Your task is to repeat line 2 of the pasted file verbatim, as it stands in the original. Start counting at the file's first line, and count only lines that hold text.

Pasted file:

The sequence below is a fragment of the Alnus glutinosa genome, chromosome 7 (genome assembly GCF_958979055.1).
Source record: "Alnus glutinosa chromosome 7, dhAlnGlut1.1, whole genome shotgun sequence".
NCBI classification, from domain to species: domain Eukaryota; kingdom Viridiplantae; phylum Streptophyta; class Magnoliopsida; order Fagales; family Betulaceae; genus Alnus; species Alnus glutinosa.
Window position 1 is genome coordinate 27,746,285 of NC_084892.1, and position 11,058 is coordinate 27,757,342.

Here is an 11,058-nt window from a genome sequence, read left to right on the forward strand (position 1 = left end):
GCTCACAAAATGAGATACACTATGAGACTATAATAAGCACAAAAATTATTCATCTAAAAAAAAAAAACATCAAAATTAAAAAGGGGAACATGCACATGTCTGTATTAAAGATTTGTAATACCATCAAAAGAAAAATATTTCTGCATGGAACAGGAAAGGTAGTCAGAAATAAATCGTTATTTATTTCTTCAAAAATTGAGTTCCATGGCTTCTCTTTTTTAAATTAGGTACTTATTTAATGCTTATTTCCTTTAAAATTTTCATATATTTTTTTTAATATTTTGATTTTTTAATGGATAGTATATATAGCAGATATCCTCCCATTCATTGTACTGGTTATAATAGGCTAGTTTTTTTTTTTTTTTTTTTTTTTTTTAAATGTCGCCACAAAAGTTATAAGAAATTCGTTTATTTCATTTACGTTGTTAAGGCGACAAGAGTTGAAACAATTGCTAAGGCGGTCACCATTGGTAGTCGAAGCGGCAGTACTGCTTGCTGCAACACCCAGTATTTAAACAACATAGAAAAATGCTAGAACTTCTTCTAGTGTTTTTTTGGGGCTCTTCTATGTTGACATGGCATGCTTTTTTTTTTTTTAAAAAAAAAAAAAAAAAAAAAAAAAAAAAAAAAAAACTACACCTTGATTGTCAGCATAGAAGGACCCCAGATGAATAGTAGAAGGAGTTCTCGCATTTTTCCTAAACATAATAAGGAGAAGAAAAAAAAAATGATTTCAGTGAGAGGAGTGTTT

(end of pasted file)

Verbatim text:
Source record: "Alnus glutinosa chromosome 7, dhAlnGlut1.1, whole genome shotgun sequence".